The govt encourages the people to sub let their HDB flats to earn extra income. Many have taken advantage of this new avenue to ease their financial burden and obligation, and that is good. One or two rooms can be sublet out and the retirees can live on this new source of income to live through their retirement years.
When one gets into detail, this sub letting policy could become a bane to the average Singaporean families. Our rapid progress and changes in our lifestyle have altered the characteristics of our society. We have new small nuclear families. The three generation or two generation families are no longer the norm. Singaporean families are either very young, the newly wed, or small new nuclear families of one or two kids, and the solitary or two retiree families. The number of people occupying a flat is relatively small, mostly 2 to 4 persons per unit regardless of flat size.
How would the subletting policy affect the life of the average HDB dwellers? Subletting of one or two rooms would normally add a couple of people into an unit of flat, unlikely to be more than 4. A small presence of a few strangers living in a floor of HDB flats would be quite comfortable for everyone. The problem comes when 6 or 8 or more move into a flat. Some owners are subletting their whole flat to foreign tenants, and depending on flat size, it is quite normal now to have more than 6 tenants in a HDB rental flats. Quite often it could be more than 10 as the tenants find it economical to share the cost of rentals. The more the merrier.
The modest HDB flats are homes to the Singaporeans. They returned after a hectic day at work to seek comfort, security and solace within their four walls. The sense of home, security, familiarity, belonging and a safe sanctuary have been taken for granted as part and parcel of HDB dwellers’ life.
How would a floor of 6 or 8 units of flats, occupied by retirees or young families feel when 6 to 10 burly foreign men moved in? How would the parents feel when they are all out at work and leaving only a few retirees and young children at home, with 6 to 8 foreigners living next door when they have no clue of who they are and what are their characters? And what if the foreigners would make the common corridor as an extension of their flats since there are so many of them, and the young and old, and the women folks would now have to walk pass these foreign men, under the stare of their wandering glare?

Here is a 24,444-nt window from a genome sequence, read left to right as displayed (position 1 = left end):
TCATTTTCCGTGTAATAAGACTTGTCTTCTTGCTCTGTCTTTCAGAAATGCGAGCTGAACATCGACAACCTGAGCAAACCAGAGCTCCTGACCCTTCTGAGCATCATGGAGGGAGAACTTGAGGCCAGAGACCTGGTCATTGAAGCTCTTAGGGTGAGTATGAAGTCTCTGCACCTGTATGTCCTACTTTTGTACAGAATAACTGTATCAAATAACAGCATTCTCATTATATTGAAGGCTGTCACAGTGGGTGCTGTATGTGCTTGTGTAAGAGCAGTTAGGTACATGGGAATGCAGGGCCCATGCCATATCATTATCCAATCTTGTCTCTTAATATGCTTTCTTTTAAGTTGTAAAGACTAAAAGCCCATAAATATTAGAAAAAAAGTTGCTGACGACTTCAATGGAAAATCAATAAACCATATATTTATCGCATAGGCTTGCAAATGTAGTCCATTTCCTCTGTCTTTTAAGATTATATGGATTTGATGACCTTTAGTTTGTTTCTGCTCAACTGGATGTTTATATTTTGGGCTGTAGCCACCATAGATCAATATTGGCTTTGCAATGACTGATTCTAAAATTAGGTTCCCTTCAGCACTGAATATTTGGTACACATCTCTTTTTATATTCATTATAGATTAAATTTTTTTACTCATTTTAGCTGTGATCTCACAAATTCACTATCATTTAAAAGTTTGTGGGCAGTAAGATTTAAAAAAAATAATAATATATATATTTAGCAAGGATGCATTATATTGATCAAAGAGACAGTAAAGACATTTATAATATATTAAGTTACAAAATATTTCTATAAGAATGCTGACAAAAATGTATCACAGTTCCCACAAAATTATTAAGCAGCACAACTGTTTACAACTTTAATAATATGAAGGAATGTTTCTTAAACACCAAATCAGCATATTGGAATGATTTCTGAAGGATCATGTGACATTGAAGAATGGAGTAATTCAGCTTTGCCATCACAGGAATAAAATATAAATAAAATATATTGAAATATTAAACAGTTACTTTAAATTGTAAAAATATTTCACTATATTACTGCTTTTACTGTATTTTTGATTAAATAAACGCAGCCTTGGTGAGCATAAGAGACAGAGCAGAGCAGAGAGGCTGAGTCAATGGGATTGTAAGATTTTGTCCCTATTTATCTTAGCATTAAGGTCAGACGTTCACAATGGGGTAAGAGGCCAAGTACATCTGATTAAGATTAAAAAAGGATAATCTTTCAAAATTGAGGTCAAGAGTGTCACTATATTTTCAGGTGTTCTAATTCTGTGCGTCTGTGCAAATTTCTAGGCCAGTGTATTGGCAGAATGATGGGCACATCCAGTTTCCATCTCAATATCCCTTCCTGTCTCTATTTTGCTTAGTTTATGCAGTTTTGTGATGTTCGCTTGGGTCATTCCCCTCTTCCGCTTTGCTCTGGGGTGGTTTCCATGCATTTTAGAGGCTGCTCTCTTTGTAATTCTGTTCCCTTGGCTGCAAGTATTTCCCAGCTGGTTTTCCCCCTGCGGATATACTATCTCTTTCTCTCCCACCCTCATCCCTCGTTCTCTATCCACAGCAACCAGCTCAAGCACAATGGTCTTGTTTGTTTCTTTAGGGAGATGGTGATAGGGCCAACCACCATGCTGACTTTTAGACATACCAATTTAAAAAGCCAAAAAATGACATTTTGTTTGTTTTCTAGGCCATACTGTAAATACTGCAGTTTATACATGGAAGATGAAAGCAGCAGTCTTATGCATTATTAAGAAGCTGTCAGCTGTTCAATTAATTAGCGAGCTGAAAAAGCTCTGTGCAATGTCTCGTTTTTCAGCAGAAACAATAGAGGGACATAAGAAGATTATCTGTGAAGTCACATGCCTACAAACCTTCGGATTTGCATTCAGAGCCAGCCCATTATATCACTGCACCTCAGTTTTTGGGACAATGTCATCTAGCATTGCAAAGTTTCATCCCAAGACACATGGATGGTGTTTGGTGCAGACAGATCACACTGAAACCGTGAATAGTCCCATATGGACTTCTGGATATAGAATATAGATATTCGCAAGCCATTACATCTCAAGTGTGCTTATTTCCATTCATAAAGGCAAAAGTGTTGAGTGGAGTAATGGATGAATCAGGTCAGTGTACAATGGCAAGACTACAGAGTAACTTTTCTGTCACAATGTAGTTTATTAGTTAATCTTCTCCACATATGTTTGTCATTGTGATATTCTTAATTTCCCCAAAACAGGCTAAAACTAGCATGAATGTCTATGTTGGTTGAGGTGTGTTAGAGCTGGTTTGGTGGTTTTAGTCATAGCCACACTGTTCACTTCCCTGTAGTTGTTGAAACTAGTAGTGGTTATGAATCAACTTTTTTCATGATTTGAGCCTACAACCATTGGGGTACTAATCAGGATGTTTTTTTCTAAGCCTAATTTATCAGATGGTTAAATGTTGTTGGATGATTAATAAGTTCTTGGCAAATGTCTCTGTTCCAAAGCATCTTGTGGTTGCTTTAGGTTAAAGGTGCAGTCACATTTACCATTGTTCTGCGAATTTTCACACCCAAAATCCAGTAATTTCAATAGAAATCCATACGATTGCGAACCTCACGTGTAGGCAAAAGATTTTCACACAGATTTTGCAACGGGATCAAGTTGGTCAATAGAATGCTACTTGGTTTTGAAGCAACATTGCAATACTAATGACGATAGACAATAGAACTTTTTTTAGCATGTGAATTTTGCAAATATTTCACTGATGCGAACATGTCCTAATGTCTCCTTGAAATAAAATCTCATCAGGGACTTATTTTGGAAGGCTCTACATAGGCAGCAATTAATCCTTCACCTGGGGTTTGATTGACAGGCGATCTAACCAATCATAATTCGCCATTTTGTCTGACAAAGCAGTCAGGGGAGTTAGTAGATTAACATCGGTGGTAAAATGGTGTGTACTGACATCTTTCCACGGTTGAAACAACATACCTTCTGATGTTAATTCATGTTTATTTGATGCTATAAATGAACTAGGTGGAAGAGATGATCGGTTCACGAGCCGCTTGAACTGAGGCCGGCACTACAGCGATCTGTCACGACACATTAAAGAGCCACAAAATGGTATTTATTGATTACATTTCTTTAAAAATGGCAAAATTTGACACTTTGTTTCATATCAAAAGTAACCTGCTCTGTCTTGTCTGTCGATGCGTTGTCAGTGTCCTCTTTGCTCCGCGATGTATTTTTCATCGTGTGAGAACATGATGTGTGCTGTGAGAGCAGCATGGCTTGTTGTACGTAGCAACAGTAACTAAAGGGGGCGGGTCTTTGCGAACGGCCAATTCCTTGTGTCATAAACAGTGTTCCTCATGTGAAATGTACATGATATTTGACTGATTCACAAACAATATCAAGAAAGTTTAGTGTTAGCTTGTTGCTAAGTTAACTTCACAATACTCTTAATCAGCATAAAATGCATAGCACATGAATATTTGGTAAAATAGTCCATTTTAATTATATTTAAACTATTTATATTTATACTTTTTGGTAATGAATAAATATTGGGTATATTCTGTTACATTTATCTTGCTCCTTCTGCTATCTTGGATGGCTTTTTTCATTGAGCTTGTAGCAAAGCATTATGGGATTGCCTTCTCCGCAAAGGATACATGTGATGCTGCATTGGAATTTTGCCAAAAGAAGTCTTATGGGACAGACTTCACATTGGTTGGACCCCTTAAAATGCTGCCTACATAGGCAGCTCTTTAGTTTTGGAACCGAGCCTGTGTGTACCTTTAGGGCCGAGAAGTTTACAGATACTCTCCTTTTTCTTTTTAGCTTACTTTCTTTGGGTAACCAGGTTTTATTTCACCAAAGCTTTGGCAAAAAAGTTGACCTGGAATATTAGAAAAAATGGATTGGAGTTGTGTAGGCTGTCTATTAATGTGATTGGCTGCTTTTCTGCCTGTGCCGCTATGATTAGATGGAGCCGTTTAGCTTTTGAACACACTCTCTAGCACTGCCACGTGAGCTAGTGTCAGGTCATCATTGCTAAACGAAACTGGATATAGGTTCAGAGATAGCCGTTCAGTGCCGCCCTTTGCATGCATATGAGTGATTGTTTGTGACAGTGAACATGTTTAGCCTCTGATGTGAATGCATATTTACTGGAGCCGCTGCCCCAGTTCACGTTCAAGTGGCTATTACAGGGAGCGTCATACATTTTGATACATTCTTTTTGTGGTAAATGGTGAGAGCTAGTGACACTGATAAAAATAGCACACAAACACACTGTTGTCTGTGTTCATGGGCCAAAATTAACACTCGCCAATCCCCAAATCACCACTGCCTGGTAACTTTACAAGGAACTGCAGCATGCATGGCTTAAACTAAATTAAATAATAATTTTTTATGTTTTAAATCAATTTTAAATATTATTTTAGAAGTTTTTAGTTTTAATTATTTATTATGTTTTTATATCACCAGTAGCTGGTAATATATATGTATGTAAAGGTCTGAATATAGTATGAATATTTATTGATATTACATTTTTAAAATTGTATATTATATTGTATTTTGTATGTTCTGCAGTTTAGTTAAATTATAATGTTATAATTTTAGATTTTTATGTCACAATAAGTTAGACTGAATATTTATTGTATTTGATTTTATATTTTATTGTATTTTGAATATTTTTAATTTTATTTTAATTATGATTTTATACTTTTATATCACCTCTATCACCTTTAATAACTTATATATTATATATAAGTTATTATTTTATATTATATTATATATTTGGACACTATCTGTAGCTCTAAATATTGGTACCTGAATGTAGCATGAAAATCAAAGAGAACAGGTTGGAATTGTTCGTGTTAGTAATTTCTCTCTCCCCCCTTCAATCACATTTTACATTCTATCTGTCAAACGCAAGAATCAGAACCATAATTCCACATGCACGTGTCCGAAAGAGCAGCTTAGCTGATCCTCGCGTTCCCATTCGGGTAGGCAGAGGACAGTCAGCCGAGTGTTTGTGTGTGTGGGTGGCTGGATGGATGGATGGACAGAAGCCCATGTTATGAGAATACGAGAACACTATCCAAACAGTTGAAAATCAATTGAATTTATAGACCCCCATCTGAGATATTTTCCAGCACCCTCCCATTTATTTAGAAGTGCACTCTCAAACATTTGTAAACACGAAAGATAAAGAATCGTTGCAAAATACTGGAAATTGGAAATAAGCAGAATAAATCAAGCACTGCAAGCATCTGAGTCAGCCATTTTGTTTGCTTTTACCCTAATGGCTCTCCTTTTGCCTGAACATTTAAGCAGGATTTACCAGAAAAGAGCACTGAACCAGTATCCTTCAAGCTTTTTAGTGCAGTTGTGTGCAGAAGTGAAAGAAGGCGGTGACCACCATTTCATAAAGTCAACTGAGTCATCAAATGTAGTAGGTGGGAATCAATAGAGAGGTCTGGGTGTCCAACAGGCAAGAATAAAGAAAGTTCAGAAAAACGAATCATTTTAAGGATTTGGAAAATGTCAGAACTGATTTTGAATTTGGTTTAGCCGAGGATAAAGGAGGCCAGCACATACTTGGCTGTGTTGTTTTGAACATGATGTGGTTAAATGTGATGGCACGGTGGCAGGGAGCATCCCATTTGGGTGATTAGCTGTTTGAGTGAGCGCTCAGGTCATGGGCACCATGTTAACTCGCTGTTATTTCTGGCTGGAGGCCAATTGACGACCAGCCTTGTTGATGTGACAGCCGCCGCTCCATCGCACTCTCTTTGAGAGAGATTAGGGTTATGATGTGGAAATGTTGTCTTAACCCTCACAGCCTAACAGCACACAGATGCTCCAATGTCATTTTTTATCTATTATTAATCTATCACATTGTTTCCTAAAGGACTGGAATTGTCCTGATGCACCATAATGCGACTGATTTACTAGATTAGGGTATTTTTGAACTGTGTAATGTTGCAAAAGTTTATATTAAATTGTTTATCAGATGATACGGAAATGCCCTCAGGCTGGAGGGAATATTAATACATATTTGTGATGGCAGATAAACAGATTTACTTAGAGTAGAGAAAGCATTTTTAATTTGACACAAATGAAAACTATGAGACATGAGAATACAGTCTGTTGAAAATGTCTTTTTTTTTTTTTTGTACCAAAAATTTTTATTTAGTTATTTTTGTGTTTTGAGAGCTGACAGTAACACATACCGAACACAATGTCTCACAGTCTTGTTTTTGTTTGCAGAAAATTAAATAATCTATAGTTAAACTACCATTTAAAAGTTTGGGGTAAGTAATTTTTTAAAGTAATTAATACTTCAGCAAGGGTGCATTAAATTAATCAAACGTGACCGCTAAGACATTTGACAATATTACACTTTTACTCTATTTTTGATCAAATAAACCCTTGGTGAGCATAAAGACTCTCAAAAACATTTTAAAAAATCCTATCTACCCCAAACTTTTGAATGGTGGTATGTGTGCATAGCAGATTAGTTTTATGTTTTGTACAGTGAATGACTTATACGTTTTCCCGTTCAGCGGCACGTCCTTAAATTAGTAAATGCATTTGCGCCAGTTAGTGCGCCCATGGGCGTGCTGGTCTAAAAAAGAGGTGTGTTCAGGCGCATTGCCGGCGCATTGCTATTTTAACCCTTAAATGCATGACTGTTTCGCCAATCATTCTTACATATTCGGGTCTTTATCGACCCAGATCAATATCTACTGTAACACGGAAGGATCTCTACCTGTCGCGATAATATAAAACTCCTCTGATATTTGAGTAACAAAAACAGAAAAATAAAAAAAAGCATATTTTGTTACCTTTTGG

There are personal safety concerns for the retirees, the women and the young children. There are also security concerns of their homes when the adults are out at work, often leaving behind empty flats, and the foreigners would know who would be at home and who would not be at home. Very likely 99% of the foreigners are decent and honest people and there is nothing to worry about. The problem comes with the 1%.
Have the HDB and the govt, the police, think through this social, safety and security problems of the Singaporean HDB dwellers when a big number of foreigners moved in to live side by side with them? It is no joke for the feeble retirees, young children and women to be straddling pass big burly foreigners in the sanctuary of their HDB homes daily. It is no joke for the parents with young children alone at homes and knowing the presence of many foreigners next door when the parents are not at home.
This violation of the HDB sanctuary, the homes of the average Singaporeans by the presence of big numbers of foreign men, construction workers or manual workers, is unacceptable and unwelcome for the well being of the HDB dwellers. When they are small in numbers, things are manageable. When the number is big, especially a large number of men in a unit, and with the neighbouring units often empty or left with young children, young daughters and wives and retirees, it is not only undesirable, but poses serious safety and security risks.
The Govt and the HDB must review this policy of having too many foreigners, especially men, in a unit of HDB flats. The sanctuary of the HDB as homes for the average Singaporeans must be protected and not violated by this subletting policy. There must be more control and restrictions on the number of foreigners allowed to live in a flat in the midst of Singaporean families, in the heartland.
Singaporeans must feel safe and at ease with their homes, their dependents at home, when they are out at work, and also to feel safe at home, in peace and without having to worry about so many foreigners next door and what if they have bad intentions.
This is not a terrorist issue but a very basic right of the people, to live and feel free and safe in the heartland.